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Jukasa News Update Tuesday, April 18, 2017


Provincial police say a 22-year-old man is facing 69 charges in a fraud investigation involving more than 30 alleged victims from the Haldimand County area.
OPP say the man operated a business called The Little Hoppers Rabbitry and Caging.
Investigators allege he solicited money from people, promising rabbits for breeding stock and supplies to farm rabbits, but say neither was provided.
Police say a Caledonia, Ont., man is charged with multiple counts of uttering forged documents, obtaining under false pretences, and fraud.

Mayors from 13 cities across Canada are calling for a national standard on the collection and sharing of data on overdose deaths along with medical treatment for addiction.
A task force they created has released its initial recommendations to the federal government.
Fentanyl is the leading cause of drug overdose death in one third of the Canadian cities represented by the task force, but there are huge challenges in collecting and accessing basic data.

A man has been pronounced dead after an incident in Aroland First Nation in northern Ontario.
Ontario Provincial Police say they were called to a home to investigate after a man was reported injured on the reserve Friday morning.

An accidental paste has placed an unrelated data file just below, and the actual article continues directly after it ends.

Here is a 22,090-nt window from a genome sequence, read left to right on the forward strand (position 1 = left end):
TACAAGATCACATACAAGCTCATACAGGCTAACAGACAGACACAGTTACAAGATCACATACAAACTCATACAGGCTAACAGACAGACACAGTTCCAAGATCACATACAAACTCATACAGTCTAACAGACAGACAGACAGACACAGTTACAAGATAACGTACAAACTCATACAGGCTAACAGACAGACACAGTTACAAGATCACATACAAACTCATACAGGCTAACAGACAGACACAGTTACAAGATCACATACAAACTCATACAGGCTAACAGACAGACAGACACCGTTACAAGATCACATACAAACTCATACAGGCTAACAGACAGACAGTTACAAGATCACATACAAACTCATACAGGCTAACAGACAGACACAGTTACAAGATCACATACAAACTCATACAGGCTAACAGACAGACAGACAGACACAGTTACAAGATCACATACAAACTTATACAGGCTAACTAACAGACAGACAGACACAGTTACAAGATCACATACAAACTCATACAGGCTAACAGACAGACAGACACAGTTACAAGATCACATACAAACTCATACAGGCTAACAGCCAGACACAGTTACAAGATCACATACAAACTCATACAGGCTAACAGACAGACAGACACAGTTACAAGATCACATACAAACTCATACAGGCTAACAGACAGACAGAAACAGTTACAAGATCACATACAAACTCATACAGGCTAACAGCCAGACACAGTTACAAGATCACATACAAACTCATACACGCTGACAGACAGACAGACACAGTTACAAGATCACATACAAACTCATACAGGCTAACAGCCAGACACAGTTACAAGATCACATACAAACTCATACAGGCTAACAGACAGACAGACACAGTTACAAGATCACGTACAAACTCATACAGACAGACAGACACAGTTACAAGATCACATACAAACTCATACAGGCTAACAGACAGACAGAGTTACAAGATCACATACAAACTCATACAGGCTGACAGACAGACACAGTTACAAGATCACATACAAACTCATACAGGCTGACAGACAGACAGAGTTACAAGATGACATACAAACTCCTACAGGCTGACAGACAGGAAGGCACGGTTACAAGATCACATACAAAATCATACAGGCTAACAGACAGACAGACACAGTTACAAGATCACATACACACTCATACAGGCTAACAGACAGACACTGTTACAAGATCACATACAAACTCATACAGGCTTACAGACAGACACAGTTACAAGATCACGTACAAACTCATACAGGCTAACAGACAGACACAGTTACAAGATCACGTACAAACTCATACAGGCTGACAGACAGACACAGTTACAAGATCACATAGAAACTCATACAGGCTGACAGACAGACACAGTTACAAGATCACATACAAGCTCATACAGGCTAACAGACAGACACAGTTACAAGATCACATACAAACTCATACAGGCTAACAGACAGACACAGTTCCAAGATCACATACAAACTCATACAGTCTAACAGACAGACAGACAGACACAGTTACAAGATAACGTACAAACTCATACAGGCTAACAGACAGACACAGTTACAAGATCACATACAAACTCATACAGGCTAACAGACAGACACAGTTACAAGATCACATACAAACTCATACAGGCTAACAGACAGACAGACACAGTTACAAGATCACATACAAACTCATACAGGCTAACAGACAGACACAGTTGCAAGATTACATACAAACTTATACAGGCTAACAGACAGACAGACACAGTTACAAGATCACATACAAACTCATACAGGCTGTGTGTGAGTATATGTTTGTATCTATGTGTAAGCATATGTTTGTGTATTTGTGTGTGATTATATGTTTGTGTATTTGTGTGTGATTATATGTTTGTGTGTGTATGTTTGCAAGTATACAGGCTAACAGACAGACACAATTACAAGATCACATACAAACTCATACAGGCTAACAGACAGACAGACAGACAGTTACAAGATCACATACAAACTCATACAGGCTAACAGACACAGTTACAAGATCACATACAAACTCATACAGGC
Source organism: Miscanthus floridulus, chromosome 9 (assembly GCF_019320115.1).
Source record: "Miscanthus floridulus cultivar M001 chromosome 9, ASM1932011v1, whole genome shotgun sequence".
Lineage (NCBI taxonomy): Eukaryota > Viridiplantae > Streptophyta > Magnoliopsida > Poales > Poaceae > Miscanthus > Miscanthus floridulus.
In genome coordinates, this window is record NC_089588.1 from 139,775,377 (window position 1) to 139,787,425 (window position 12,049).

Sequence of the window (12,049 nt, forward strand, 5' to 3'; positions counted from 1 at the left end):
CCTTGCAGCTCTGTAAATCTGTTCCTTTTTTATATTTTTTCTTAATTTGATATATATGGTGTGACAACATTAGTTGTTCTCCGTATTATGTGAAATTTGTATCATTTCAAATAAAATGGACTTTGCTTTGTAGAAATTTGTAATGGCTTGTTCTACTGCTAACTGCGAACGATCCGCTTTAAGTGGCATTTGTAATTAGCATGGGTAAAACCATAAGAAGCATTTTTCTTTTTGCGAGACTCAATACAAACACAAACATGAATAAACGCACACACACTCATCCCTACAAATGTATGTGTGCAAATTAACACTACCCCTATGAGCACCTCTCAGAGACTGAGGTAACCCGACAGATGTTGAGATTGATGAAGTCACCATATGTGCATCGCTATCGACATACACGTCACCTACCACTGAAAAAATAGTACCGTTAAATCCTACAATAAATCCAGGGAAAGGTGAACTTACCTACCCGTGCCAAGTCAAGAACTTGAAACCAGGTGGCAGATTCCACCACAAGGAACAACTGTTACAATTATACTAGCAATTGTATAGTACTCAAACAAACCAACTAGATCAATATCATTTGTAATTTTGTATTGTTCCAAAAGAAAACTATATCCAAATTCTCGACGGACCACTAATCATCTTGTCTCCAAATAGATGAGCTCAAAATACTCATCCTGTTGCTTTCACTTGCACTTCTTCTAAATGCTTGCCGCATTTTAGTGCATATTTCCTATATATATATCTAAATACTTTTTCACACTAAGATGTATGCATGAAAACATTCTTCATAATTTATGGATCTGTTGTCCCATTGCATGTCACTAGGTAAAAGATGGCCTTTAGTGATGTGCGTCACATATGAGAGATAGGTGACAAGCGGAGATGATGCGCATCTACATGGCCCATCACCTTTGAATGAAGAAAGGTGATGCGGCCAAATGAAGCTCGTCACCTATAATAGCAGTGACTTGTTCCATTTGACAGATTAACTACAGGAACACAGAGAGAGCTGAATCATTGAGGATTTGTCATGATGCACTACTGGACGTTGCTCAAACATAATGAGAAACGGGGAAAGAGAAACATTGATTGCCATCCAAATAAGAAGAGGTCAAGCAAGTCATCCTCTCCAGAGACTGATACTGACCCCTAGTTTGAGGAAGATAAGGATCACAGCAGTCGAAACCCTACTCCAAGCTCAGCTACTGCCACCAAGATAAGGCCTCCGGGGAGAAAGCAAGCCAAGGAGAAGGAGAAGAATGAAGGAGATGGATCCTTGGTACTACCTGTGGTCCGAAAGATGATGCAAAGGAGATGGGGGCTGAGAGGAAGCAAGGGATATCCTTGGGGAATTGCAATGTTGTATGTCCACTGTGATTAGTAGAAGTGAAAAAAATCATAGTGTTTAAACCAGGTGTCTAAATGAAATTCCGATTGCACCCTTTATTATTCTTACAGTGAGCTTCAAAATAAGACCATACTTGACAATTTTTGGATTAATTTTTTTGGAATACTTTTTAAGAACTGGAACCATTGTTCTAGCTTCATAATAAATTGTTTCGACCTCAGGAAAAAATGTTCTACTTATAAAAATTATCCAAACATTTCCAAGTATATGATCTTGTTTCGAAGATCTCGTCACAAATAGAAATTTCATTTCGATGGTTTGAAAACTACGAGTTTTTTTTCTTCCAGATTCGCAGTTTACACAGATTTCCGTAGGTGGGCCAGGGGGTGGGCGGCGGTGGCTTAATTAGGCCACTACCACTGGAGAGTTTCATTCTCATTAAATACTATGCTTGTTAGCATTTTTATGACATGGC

They say Byron Meshake, 30, of Aroland First Nation was taken to hospital, but was later pronounced dead.
A 26-year-old man, also of Aroland First Nation, was charged with assault with a weapon.

An evacuation due to flooding fears was underway Monday at a remote First Nation community in northern Ontario.
Kashechewan First Nation Deputy Chief Hosea Wesley said more than 300 people from his community flew to Kapuskasing, Ont., on Sunday and about 200 residents were expected to leave over the course of Monday and Tuesday.
Major ice jams threaten to flood the community near the mouth of James Bay.
Children, the elderly and the sick are being evacuated first as a precautionary measure.

A national recall of flour due to E. coli contamination, which was first announced last month, has been expanded yet again.
The Canadian Food Inspection Agency’s recall on March 28 affected Robin Hood flour sold in four provinces in Western Canada and was later expanded across the country.
Last week, more products were added to the recall, including certain flour goods produced by Ardent Mills of Brampton, Ont.
Now Ardent Mills is adding even more items to the list, including various sizes of Robin Hood Best for Blending flour, as well as the brand’s bread and roll mix.
A complete list of recalled products can be found on the CFIA website.
The federal agency says all recalled products should be thrown out or returned to the store.

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